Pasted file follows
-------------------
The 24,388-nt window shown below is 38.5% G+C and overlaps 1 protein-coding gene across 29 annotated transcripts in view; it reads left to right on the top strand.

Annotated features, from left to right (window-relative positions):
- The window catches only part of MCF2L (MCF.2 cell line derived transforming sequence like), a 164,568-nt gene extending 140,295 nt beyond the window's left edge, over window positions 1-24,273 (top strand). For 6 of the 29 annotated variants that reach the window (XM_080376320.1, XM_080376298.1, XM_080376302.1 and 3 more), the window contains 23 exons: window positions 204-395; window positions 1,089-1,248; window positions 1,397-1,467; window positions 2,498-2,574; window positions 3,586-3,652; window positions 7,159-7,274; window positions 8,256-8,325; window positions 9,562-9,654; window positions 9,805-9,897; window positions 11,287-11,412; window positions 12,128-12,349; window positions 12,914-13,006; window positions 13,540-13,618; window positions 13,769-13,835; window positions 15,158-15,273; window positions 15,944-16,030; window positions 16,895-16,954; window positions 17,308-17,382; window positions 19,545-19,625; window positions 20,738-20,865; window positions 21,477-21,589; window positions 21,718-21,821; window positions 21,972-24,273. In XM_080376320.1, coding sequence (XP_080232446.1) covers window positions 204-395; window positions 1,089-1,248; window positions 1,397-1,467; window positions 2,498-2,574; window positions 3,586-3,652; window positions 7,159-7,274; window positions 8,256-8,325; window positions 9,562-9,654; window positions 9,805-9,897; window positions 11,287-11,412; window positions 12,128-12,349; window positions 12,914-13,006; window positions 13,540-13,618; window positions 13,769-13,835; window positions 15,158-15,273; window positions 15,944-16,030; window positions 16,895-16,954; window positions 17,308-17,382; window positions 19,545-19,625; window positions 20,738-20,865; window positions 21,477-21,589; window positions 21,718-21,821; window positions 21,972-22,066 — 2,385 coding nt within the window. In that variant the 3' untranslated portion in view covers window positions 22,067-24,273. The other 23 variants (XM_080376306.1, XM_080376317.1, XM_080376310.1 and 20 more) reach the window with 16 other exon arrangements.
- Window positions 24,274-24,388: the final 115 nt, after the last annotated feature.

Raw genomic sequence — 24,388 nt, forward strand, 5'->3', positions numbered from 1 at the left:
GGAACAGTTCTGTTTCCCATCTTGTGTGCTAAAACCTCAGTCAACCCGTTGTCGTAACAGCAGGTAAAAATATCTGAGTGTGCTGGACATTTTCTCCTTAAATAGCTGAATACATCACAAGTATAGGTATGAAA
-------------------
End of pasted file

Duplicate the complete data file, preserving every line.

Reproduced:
The 24,388-nt window shown below is 38.5% G+C and overlaps 1 protein-coding gene across 29 annotated transcripts in view; it reads left to right on the top strand.

Annotated features, from left to right (window-relative positions):
- The window catches only part of MCF2L (MCF.2 cell line derived transforming sequence like), a 164,568-nt gene extending 140,295 nt beyond the window's left edge, over window positions 1-24,273 (top strand). For 6 of the 29 annotated variants that reach the window (XM_080376320.1, XM_080376298.1, XM_080376302.1 and 3 more), the window contains 23 exons: window positions 204-395; window positions 1,089-1,248; window positions 1,397-1,467; window positions 2,498-2,574; window positions 3,586-3,652; window positions 7,159-7,274; window positions 8,256-8,325; window positions 9,562-9,654; window positions 9,805-9,897; window positions 11,287-11,412; window positions 12,128-12,349; window positions 12,914-13,006; window positions 13,540-13,618; window positions 13,769-13,835; window positions 15,158-15,273; window positions 15,944-16,030; window positions 16,895-16,954; window positions 17,308-17,382; window positions 19,545-19,625; window positions 20,738-20,865; window positions 21,477-21,589; window positions 21,718-21,821; window positions 21,972-24,273. In XM_080376320.1, coding sequence (XP_080232446.1) covers window positions 204-395; window positions 1,089-1,248; window positions 1,397-1,467; window positions 2,498-2,574; window positions 3,586-3,652; window positions 7,159-7,274; window positions 8,256-8,325; window positions 9,562-9,654; window positions 9,805-9,897; window positions 11,287-11,412; window positions 12,128-12,349; window positions 12,914-13,006; window positions 13,540-13,618; window positions 13,769-13,835; window positions 15,158-15,273; window positions 15,944-16,030; window positions 16,895-16,954; window positions 17,308-17,382; window positions 19,545-19,625; window positions 20,738-20,865; window positions 21,477-21,589; window positions 21,718-21,821; window positions 21,972-22,066 — 2,385 coding nt within the window. In that variant the 3' untranslated portion in view covers window positions 22,067-24,273. The other 23 variants (XM_080376306.1, XM_080376317.1, XM_080376310.1 and 20 more) reach the window with 16 other exon arrangements.
- Window positions 24,274-24,388: the final 115 nt, after the last annotated feature.

Raw genomic sequence — 24,388 nt, forward strand, 5'->3', positions numbered from 1 at the left:
GGAACAGTTCTGTTTCCCATCTTGTGTGCTAAAACCTCAGTCAACCCGTTGTCGTAACAGCAGGTAAAAATATCTGAGTGTGCTGGACATTTTCTCCTTAAATAGCTGAATACATCACAAGTATAGGTATGAAA